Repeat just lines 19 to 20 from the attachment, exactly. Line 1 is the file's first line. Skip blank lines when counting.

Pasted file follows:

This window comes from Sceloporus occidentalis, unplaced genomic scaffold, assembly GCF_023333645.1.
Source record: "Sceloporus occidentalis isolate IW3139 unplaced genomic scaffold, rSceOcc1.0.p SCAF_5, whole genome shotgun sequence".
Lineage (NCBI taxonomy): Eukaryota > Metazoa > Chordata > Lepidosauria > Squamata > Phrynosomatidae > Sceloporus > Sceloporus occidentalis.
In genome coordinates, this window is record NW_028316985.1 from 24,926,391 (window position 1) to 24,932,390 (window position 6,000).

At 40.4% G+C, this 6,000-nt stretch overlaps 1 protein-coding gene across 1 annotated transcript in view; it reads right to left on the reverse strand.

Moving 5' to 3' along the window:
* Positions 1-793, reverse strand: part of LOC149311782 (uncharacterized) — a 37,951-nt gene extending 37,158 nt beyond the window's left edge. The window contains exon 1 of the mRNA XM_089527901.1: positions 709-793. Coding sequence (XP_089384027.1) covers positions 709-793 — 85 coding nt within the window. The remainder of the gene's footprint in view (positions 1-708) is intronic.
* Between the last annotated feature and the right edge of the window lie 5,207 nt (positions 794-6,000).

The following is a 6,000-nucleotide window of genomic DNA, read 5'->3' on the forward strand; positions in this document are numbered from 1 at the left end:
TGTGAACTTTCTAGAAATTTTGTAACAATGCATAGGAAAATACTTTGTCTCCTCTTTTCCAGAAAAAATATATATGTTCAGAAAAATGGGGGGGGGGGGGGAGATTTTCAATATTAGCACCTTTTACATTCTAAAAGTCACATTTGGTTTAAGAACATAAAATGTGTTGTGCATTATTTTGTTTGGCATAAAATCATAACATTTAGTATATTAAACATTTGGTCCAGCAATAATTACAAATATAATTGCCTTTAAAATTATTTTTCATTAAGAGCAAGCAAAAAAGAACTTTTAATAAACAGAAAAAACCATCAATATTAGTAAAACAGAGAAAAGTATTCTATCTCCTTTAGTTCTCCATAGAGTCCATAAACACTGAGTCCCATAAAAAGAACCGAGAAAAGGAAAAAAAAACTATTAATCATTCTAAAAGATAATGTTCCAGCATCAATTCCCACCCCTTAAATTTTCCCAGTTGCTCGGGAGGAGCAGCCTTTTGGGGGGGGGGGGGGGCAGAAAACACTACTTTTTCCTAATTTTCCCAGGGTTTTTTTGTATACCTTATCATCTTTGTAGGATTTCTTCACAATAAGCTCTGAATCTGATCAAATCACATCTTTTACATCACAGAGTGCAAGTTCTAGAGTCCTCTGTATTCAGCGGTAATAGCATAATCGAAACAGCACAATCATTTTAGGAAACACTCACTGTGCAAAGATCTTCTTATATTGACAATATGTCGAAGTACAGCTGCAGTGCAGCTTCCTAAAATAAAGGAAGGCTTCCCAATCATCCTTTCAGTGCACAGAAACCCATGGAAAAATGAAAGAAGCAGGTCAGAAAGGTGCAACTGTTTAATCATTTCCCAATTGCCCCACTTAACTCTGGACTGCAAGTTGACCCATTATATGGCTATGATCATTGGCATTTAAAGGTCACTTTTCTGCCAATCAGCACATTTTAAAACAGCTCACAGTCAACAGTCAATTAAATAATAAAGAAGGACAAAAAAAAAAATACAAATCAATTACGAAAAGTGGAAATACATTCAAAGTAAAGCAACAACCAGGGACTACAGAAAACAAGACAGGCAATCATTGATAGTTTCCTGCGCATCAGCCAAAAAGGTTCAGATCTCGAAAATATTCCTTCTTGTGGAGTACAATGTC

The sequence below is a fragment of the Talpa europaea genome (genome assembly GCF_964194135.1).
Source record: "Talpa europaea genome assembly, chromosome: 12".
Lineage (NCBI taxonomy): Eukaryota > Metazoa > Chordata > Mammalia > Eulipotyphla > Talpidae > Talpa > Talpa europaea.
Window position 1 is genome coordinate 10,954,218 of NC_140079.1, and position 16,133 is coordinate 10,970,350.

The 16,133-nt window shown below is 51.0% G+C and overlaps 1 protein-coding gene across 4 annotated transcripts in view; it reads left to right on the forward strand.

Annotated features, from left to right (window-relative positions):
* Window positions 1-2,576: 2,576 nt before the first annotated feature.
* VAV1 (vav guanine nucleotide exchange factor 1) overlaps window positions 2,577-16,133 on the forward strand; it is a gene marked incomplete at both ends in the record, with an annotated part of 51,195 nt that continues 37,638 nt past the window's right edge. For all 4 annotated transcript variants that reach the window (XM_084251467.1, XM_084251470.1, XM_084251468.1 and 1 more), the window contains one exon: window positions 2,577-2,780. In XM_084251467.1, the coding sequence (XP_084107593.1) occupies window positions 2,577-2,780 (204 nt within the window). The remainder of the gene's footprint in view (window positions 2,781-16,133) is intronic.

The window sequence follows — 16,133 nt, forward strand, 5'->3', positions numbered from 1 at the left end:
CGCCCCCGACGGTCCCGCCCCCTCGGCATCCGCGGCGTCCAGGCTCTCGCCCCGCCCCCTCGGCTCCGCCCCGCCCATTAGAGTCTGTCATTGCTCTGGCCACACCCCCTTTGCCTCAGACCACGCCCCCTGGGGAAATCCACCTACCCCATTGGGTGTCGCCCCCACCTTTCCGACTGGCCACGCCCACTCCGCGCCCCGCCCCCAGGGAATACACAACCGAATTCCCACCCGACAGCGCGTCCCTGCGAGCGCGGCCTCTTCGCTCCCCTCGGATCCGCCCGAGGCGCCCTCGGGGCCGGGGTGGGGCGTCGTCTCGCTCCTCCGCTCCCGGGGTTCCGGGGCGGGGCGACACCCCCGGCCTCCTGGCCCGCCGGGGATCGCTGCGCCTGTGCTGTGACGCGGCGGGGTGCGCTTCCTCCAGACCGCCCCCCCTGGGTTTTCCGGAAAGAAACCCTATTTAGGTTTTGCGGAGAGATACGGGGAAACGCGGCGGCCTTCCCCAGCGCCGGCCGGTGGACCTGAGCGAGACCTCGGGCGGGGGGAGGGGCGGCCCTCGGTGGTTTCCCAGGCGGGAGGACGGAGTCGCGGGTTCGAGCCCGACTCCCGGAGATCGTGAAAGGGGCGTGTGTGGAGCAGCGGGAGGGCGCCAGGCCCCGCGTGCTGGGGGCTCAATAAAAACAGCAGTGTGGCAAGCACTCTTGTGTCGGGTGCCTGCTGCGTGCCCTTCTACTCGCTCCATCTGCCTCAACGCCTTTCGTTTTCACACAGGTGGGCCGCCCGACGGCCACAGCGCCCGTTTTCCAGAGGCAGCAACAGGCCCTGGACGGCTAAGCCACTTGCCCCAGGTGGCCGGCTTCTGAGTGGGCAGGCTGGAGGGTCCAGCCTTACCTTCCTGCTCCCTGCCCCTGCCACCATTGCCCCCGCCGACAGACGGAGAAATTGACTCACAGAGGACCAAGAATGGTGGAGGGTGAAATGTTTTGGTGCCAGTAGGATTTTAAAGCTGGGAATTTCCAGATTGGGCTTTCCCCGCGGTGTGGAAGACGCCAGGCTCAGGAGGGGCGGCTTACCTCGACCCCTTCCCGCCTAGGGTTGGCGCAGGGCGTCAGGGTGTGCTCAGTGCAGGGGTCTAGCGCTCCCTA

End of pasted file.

The window sequence follows — 16,133 nt, forward strand, 5'->3', positions numbered from 1 at the left end:
CGCCCCCGACGGTCCCGCCCCCTCGGCATCCGCGGCGTCCAGGCTCTCGCCCCGCCCCCTCGGCTCCGCCCCGCCCATTAGAGTCTGTCATTGCTCTGGCCACACCCCCTTTGCCTCAGACCACGCCCCCTGGGGAAATCCACCTACCCCATTGGGTGTCGCCCCCACCTTTCCGACTGGCCACGCCCACTCCGCGCCCCGCCCCCAGGGAATACACAACCGAATTCCCACCCGACAGCGCGTCCCTGCGAGCGCGGCCTCTTCGCTCCCCTCGGATCCGCCCGAGGCGCCCTCGGGGCCGGGGTGGGGCGTCGTCTCGCTCCTCCGCTCCCGGGGTTCCGGGGCGGGGCGACACCCCCGGCCTCCTGGCCCGCCGGGGATCGCTGCGCCTGTGCTGTGACGCGGCGGGGTGCGCTTCCTCCAGACCGCCCCCCCTGGGTTTTCCGGAAAGAAACCCTATTTAGGTTTTGCGGAGAGATACGGGGAAACGCGGCGGCCTTCCCCAGCGCCGGCCGGTGGACCTGAGCGAGACCTCGGGCGGGGGGAGGGGCGGCCCTCGGTGGTTTCCCAGGCGGGAGGACGGAGTCGCGGGTTCGAGCCCGACTCCCGGAGATCGTGAAAGGGGCGTGTGTGGAGCAGCGGGAGGGCGCCAGGCCCCGCGTGCTGGGGGCTCAATAAAAACAGCAGTGTGGCAAGCACTCTTGTGTCGGGTGCCTGCTGCGTGCCCTTCTACTCGCTCCATCTGCCTCAACGCCTTTCGTTTTCACACAGGTGGGCCGCCCGACGGCCACAGCGCCCGTTTTCCAGAGGCAGCAACAGGCCCTGGACGGCTAAGCCACTTGCCCCAGGTGGCCGGCTTCTGAGTGGGCAGGCTGGAGGGTCCAGCCTTACCTTCCTGCTCCCTGCCCCTGCCACCATTGCCCCCGCCGACAGACGGAGAAATTGACTCACAGAGGACCAAGAATGGTGGAGGGTGAAATGTTTTGGTGCCAGTAGGATTTTAAAGCTGGGAATTTCCAGATTGGGCTTTCCCCGCGGTGTGGAAGACGCCAGGCTCAGGAGGGGCGGCTTACCTCGACCCCTTCCCGCCTAGGGTTGGCGCAGGGCGTCAGGGTGTGCTCAGTGCAGGGGTCTAGCGCTCCCTA